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One tends to picture Shakespeare’s decline as a more graceful transition, due to the elegant connotation that both of these words carry, and the inclusion of the “by and by”(CITE) saying. This saying refers to a gradual transition, more epic in nature than the simple darkening of a single day. But even with the added elegance of these words, the overall attitude is still dismal, putting the main focus on the “black night”(CITE) and “death”(CITE). The final and most striking comparison Shakespeare draws is one between himself the embers of a fire. The mood here is more resigned to his fate than in the other two stanzas, because of his discussion of a permanent ending. The subject here is his “glowing”, which would be representative of the life left inside of him. His quickly diminishing life lays on top of the “Ashes of his youth”(10). It compares this pile of ashes in a simile to a deathbed; although in this case, it is not just a bed he is dying on but also the actual source of death itself.

He finishes this stanza with arguably the most powerful image of the poem, saying that the glow of life will be “Consumed with that which it was nourished by,”(12). This is image is the most striking of the poem because it bears a sense of finality that the other two lack; because the ending of a day or changing of a season is permanent, it does not come with the connotation of formality that this last example does. It is also an extraordinary comparison in that he describes the glow as being destroyed by the thing that once fed it; a powerfully accurate description of the ending of both one’s youth and a burning fire. A fire will burn itself out, the hot embers eventually snuffed by the ashes, which used to be the logs fueling the fire. Likewise, if you will, people live themselves out, by living vigorously and burning through all the vitality that they have to offer. The more vigour they display throughout life, the quicker they will run out of the drive to continue. This is the comparison Shakespeare is trying to draw, with both one’s vitality and a fire being eventually killed by the thing that used to nourish it.

This is also the part of the poem that would offer the interpretation that the poem focuses not on his literal death but just the death of his youth. This is because he doesn’t literally bring up death, as he does in the second quatrain, but just the termination of the flame of his vitality. After this most powerful image, Shakespeare moves the poem to its resolution in the last couplet of the poem. This is the section that connects the prior three and reveals his purpose for writing. The entire poem is a description of the three things “you” might see in Shakespeare, and in the final couplet he shows this to be not the impersonal “you” but a specific person. He says, presumably to a loved one or very close friend, that they may see these things in him, and that their love may be increased by the new knowledge that they may lose him soon. This reveals the entire purpose of the poem, of Shakespeare’s objectifying himself as a day upon which night is closing in, autumn that has been overtaken by winter, and a fire that has burned itself out. This is an appeal to the loved one, to suggest that they may appreciate him more based on these realizations.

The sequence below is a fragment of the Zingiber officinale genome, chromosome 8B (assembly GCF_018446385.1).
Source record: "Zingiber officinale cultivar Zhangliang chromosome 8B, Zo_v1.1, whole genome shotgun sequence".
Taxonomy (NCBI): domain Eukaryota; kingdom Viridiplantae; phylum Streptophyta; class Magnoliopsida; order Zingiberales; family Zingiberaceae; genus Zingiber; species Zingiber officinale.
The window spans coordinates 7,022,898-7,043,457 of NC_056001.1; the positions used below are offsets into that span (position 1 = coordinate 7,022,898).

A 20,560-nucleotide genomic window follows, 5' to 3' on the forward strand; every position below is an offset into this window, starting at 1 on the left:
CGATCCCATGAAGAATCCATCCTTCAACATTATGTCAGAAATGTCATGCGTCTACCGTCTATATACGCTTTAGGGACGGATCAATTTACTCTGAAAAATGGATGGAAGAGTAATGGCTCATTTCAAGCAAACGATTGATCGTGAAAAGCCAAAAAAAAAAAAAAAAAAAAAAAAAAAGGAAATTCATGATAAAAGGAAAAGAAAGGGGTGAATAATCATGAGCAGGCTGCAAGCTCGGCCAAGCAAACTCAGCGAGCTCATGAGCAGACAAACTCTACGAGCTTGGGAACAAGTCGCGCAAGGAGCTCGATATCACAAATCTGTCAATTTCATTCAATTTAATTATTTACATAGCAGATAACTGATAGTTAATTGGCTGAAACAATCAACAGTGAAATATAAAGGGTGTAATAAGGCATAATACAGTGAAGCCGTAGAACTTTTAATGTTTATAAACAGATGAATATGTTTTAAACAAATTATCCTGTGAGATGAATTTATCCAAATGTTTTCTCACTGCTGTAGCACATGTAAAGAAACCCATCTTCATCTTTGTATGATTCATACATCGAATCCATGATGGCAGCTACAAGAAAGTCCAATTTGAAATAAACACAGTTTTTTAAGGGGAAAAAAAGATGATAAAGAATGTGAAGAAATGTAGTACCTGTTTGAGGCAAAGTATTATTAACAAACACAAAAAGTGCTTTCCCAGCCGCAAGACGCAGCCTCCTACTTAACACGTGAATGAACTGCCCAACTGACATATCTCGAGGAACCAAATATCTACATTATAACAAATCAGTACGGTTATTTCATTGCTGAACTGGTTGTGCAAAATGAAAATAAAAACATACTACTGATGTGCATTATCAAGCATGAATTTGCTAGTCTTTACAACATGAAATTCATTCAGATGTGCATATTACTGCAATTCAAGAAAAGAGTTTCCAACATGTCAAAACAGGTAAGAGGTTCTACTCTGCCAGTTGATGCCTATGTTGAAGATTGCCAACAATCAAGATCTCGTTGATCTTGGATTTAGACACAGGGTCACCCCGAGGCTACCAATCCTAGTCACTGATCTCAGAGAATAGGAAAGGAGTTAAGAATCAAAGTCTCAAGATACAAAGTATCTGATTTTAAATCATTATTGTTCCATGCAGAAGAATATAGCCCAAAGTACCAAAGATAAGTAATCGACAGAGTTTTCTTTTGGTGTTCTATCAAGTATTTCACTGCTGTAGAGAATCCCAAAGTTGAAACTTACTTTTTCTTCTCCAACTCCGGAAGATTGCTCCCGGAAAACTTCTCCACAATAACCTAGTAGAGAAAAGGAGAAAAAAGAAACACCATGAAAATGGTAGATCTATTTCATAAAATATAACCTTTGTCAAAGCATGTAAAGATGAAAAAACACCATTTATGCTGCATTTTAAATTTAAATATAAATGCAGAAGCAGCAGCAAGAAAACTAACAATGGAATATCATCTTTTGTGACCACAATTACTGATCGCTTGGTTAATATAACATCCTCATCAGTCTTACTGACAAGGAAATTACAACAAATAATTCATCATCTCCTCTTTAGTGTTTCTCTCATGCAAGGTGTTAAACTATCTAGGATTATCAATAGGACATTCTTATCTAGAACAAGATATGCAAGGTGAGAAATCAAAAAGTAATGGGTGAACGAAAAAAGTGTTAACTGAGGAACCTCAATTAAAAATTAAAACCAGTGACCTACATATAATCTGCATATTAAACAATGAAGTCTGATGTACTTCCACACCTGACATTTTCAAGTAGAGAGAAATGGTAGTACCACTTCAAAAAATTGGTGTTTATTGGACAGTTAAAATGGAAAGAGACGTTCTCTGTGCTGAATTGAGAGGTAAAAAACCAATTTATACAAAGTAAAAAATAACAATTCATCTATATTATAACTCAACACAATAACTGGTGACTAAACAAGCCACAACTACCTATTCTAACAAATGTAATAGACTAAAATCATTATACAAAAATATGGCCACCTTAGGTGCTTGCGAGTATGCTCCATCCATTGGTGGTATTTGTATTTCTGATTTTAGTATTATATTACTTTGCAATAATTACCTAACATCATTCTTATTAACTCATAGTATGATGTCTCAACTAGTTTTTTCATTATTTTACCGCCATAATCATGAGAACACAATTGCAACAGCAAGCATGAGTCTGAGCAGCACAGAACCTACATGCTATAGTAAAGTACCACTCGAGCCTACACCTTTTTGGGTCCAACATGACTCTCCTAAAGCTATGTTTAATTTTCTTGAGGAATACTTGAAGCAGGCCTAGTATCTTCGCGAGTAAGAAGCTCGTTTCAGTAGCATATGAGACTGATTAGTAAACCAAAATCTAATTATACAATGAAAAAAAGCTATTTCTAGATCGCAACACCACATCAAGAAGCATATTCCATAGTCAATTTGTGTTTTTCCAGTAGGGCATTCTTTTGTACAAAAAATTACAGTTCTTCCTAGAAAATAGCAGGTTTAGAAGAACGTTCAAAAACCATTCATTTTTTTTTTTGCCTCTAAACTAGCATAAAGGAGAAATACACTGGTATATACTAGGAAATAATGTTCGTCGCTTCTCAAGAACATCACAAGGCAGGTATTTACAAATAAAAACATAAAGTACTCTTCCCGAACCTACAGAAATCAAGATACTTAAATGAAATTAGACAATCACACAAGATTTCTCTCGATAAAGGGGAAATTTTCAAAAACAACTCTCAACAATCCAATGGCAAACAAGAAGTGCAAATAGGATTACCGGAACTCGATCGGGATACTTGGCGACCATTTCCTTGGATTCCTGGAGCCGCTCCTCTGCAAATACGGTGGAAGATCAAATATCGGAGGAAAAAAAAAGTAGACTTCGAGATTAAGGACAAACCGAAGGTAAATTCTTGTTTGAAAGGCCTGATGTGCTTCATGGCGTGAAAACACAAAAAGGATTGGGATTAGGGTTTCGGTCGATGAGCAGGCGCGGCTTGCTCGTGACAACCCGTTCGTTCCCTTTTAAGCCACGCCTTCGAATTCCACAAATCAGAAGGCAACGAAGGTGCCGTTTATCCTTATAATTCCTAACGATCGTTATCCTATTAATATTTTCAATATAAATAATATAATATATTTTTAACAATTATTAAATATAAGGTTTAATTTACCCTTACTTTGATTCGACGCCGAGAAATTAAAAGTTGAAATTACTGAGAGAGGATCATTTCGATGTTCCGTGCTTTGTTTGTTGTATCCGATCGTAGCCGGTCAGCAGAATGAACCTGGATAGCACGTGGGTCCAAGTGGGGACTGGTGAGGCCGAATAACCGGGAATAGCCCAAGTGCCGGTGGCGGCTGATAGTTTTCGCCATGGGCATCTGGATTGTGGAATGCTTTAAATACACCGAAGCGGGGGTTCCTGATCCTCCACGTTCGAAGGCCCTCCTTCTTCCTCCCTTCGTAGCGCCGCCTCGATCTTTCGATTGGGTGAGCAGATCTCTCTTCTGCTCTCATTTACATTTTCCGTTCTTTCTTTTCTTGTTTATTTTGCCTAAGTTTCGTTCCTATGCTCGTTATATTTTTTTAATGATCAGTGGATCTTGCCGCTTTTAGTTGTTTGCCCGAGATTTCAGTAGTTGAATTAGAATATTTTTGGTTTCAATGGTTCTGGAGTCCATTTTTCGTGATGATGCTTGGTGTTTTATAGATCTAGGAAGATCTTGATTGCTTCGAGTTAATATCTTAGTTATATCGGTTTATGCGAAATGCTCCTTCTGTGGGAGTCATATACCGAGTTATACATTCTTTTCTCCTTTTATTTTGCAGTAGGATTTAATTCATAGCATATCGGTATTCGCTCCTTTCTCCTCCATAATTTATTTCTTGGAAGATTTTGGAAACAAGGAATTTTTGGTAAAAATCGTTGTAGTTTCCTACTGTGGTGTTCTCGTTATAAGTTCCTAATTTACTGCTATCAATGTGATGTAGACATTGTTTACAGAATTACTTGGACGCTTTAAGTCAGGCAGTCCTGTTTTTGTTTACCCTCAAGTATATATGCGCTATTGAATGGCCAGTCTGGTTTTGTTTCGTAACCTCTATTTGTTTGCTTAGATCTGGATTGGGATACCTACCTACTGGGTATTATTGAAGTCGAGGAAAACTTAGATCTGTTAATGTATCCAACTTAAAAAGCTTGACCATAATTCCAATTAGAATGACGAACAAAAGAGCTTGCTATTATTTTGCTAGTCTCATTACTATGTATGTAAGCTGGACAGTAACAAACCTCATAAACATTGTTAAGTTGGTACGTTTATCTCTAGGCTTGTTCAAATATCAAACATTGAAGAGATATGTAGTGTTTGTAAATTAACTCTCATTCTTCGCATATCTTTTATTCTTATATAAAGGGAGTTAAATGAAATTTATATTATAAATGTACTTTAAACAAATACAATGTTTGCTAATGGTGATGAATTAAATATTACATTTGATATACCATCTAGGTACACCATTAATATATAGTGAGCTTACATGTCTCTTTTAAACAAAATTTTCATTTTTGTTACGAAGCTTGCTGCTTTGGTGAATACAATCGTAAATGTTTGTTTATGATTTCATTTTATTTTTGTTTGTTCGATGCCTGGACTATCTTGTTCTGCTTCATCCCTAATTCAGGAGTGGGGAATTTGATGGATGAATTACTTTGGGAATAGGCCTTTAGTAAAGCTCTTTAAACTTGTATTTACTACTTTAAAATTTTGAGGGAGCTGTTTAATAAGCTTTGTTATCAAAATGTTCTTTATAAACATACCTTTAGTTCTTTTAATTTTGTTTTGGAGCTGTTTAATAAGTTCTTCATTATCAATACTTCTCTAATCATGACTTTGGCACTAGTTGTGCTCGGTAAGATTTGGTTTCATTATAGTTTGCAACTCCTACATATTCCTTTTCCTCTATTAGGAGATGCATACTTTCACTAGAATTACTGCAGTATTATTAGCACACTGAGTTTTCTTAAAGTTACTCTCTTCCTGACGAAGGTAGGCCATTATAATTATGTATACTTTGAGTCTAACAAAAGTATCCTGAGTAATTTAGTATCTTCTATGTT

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This, to me, is reminiscent of when my grandmother used to say “You know, maybe I die soon…” in a broken Greek accent. This is an ageing man, pointing out to a younger companion that perhaps they should appreciate him more. It could be twisted to be a piece of advice in the general sense, in which he is simply saying to appreciate what you have before it’s gone. But one tends to think, based on his specific mention of a certain person’s love, that he is specifically asking for his own attention. He does not discuss his own love for the person, or his concern for their welfare, but rather focuses on only their love for him and the concern for his disappearing youth. Considering that this was probably a good fifteen to twenty years before his death, such vehement concerns may seem a tad melodramatic. It is this kind of dramatic display of feelings that he was going for, as a poet, to put all of his deepest tribulations down on paper and release them to the world.

This concern might actually spark awareness in his reader of their own passing youth. Even if it is not intended as so, the poem is motivation to live well and prosper, appreciating what you have before it’s too late. He also brings up the relatable notion of burning yourself out, and this burning out could happen in not only a general sense but in regards to a particular activity or person. It is a hard feeling to describe when something that you used to have such love for is no longer interesting to you, but Shakespeare’s metaphor describes it perfectly. Shakespeare’s overall message here, of the fleetingness of youth and life and vitality, is timeless.

Shakespeare presumably wrote this sonnet at a time of mid-life crisis. It is an appeal to a loved one to see the impermanence of his youth, by objectifying himself as a season, a day, or a burning fire, and comparing the respective endings of all three. His writing style, in typical Shakespearian fashion, is of flowing sentences and intricate descriptions, offering metaphors within metaphors. Amongst these descriptions, his tone goes from melancholy to sorrowful, and he describes all images from a pessimistic angle. The overall effect of the poem sparks in the reader self-questioning in which they may look at their own fleeting youth. None, however, would be able to describe any sad feelings they turn up so well as Shakespeare did, presenting a haunting picture of death, loss, and apprehension.


  • “William Shakespeare.” Academy of American Poets, n.d. Web. 02 Nov. 2012. <>.

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Analysis of Sheakespeare's Sonnet 73 "That Time of Year Thou Mayst in me Behold". (2021, Jun 10). Retrieved August 15, 2022, from